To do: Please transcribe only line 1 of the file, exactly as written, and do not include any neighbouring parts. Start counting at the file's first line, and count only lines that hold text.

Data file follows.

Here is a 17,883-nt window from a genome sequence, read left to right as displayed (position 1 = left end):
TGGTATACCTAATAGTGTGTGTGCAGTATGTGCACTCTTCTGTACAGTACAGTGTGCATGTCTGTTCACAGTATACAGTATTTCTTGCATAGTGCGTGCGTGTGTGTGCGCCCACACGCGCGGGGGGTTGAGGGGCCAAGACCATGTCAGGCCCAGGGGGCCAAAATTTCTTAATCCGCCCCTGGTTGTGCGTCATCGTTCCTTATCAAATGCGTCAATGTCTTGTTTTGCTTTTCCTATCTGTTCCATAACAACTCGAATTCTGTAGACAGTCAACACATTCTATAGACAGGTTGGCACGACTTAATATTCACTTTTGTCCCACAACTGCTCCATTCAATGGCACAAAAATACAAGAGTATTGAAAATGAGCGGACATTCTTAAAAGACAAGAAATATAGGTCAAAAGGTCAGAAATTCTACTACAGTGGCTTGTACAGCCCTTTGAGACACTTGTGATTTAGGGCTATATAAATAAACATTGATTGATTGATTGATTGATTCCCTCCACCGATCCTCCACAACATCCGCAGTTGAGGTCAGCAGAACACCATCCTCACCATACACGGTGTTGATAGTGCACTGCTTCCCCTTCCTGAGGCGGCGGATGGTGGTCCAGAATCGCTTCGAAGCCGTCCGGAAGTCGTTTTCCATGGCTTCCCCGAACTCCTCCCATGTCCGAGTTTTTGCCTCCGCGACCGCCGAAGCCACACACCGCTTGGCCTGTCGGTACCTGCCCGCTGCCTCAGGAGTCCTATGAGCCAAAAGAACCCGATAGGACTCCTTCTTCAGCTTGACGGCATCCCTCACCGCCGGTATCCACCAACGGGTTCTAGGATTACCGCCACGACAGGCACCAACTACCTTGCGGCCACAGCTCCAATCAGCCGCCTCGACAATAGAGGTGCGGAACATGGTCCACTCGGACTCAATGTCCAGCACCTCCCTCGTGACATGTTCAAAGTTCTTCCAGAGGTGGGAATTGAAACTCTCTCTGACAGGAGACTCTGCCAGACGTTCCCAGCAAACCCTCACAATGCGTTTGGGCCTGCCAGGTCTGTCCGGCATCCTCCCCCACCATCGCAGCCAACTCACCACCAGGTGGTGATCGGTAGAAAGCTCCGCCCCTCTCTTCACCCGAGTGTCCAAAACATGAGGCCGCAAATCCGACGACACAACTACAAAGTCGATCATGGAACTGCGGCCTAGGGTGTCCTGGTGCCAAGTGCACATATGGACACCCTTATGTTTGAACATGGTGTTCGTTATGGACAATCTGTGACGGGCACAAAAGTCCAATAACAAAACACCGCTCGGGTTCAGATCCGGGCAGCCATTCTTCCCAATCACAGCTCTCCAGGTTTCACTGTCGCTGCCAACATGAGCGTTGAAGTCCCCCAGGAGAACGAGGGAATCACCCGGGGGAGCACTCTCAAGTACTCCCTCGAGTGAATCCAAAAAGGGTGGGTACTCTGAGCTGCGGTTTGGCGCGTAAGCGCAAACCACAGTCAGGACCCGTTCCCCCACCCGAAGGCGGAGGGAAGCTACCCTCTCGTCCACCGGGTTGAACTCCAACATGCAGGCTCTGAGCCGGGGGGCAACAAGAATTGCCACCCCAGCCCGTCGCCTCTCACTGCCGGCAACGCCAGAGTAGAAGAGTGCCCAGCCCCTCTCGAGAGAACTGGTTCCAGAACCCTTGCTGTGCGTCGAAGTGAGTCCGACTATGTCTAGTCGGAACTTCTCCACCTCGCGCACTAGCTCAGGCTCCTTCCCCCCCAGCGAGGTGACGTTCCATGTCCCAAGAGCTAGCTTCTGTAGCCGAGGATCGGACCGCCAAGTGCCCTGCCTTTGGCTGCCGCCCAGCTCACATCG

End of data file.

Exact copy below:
Here is a 17,883-nt window from a genome sequence, read left to right as displayed (position 1 = left end):